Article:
rsz_sunwaterIn an article entitled “Cleantech in the developing world: from solar power to refrigeration” in theguardian.com, Kristine A. Wong refers to the new technology at the core of Paul Polak’s company, SunWater, as a dramatically cheaper alternative to diesel engines and expensive solar pumps. 

The SunWater pump, developed by Polak and a team of volunteer engineers at Ball Aerospace, is expected to cut the $7,000 cost of a typical solar pump in India by 80 percent. The technology thus meets the criteria for ruthless affordability and design for the market spelled out in Polak and Mal Warwick’s book, The Business Solution to Poverty.

While initially intended to power drip irrigation systems, the SunWater pump is a versatile solar energy solution that can be put to use in a wide variety of other tasks, including recharging cellphones and providing home illumination, among other popular uses.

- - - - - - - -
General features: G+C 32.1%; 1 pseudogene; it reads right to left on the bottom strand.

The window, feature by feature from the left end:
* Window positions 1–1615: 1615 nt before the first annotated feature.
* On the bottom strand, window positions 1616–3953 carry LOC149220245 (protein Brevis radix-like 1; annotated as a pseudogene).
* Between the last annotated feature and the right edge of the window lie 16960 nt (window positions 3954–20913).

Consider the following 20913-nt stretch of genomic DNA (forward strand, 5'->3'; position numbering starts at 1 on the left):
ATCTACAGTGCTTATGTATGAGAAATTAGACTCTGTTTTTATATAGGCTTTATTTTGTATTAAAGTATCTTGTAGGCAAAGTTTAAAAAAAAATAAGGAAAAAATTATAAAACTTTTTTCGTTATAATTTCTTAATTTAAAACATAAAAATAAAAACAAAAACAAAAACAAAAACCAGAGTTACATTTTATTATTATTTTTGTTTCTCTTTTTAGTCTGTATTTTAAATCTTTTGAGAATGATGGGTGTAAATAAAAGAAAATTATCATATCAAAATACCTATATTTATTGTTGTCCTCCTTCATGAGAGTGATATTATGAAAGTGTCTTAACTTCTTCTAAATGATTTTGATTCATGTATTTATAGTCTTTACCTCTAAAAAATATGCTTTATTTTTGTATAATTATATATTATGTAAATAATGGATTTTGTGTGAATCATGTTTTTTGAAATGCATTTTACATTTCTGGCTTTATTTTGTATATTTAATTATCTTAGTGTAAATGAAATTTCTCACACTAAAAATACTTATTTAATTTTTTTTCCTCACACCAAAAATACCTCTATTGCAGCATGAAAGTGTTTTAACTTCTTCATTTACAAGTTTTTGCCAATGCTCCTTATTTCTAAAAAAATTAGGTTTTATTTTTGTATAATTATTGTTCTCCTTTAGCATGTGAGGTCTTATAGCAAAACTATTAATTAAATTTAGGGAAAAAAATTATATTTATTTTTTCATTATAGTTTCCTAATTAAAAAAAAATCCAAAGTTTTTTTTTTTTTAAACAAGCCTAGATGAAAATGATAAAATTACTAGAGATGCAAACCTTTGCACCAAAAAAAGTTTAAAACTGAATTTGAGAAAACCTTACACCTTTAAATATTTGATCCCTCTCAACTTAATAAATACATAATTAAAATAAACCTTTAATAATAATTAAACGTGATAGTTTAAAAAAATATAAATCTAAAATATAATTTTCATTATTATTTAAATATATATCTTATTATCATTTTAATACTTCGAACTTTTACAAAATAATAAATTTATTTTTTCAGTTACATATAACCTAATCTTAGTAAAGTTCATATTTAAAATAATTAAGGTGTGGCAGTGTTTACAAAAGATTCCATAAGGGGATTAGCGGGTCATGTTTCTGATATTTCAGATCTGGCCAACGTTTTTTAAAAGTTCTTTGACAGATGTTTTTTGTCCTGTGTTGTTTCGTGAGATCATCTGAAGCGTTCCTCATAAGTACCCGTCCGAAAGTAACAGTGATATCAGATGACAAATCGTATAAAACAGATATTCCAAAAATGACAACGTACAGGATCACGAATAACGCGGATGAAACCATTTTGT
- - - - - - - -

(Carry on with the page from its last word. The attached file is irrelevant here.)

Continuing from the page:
SunWater is currently testing the technology in the field in Gujarat, India and is expected to launch a pilot project in the state within months. 

One Response to “The Guardian reports on SunWater”

  1. Md. Badrul Alam, Technology Advisor, iDE-Bangladesh

    It’s a very interesting and environmental friendly technology, which will save fossile fuel. It will help the smallholder farmers throughout the globe, specially in Bangladesh. We need this technology in Banhladesh as soon as possible.

    Reply

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